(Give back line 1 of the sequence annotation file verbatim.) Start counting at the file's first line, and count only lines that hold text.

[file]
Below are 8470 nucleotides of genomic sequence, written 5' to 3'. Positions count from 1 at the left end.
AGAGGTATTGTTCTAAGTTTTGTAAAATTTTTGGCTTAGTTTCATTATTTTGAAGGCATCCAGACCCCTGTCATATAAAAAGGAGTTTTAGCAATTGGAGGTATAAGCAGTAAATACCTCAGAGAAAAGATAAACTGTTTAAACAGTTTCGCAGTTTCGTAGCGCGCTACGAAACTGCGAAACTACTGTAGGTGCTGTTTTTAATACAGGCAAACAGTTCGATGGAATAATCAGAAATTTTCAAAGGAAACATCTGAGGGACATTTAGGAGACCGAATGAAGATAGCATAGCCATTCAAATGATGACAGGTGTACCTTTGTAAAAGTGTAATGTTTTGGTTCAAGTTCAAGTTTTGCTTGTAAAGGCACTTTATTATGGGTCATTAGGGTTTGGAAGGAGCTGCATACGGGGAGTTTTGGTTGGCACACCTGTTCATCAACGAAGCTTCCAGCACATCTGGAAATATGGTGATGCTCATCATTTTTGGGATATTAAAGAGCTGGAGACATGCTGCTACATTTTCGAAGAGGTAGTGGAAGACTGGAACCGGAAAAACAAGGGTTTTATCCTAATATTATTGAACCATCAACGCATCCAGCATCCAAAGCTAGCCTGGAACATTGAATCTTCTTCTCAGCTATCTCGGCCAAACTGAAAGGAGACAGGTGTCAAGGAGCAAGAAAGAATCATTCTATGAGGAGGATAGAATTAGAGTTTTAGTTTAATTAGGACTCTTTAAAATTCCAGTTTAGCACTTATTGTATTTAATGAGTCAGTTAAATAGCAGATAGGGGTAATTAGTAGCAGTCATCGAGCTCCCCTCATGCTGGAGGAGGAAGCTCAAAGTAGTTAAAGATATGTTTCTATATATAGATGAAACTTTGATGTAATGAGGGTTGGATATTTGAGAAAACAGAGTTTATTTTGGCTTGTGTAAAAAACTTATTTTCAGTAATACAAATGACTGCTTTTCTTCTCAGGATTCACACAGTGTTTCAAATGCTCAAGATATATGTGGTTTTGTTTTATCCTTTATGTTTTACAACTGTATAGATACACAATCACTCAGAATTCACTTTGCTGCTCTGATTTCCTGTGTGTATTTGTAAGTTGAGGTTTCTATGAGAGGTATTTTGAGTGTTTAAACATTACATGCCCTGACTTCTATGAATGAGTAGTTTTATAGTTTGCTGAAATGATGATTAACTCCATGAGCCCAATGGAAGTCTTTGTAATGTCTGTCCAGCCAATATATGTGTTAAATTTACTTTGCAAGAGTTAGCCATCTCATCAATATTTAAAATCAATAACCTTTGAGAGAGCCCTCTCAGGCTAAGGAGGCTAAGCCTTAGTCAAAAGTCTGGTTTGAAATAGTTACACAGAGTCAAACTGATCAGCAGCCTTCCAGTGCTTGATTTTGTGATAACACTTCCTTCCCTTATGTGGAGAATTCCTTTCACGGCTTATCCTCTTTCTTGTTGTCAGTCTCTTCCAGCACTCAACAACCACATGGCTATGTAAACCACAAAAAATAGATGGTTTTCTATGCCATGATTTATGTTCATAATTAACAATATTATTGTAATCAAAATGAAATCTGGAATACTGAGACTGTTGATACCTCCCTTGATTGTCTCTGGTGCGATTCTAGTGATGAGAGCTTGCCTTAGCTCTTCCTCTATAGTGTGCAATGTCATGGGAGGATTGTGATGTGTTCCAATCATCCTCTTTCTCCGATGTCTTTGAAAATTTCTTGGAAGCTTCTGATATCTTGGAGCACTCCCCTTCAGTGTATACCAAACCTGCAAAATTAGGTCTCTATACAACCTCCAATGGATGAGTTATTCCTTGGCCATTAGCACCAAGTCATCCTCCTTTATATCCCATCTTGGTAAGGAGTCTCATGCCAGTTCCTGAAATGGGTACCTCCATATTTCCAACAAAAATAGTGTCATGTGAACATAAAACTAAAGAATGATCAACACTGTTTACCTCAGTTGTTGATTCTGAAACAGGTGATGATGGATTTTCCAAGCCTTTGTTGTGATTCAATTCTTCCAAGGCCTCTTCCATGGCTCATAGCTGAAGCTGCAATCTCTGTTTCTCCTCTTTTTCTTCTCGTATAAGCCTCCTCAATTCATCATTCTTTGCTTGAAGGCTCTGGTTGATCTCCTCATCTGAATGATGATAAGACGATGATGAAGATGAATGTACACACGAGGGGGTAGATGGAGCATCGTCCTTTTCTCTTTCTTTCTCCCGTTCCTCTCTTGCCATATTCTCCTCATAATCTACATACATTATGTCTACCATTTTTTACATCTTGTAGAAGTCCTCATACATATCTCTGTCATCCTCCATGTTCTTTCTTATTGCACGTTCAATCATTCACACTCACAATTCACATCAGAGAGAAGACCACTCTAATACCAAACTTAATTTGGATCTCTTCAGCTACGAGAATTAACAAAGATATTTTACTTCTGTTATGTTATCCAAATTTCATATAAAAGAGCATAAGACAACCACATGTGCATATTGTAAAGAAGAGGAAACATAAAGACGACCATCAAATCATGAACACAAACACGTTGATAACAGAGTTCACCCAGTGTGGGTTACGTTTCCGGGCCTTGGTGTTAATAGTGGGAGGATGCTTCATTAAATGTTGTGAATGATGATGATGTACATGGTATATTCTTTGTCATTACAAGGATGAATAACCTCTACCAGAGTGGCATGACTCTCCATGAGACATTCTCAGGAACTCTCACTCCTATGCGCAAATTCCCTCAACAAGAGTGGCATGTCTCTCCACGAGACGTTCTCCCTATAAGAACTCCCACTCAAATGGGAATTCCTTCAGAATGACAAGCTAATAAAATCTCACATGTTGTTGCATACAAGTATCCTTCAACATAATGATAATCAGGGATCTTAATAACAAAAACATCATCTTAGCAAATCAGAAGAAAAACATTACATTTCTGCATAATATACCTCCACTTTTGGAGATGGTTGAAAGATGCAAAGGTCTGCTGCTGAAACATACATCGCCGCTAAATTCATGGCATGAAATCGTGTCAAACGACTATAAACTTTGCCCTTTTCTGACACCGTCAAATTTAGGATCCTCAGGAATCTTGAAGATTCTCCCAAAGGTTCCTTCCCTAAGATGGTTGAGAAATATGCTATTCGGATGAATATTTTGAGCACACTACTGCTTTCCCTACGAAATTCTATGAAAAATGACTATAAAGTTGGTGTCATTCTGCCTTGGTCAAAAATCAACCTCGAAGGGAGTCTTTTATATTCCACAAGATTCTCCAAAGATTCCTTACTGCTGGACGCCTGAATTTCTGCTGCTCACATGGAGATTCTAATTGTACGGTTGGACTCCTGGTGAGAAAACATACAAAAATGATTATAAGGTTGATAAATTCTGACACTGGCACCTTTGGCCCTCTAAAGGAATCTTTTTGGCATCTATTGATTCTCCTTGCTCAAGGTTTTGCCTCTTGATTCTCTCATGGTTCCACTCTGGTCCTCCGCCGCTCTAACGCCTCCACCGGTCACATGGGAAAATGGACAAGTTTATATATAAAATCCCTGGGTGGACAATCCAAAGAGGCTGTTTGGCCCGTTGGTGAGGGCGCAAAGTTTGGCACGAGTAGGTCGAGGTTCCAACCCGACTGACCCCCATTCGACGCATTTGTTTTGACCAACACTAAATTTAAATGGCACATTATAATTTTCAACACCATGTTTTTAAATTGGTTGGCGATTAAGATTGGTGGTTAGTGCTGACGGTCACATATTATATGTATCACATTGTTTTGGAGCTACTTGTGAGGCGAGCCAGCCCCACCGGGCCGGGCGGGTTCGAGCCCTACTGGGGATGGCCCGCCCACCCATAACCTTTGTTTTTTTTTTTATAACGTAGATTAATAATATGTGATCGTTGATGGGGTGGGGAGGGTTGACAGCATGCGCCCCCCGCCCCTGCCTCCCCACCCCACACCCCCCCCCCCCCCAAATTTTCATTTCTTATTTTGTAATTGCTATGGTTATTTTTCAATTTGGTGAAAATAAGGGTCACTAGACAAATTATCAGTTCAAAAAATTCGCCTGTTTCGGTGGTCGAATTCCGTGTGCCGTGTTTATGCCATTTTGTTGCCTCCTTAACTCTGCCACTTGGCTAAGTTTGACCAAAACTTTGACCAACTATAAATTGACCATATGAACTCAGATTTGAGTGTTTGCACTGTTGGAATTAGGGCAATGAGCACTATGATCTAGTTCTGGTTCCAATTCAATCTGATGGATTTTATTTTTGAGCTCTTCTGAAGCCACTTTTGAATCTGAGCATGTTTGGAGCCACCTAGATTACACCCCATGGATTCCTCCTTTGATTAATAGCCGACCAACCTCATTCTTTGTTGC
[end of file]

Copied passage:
Below are 8470 nucleotides of genomic sequence, written 5' to 3'. Positions count from 1 at the left end.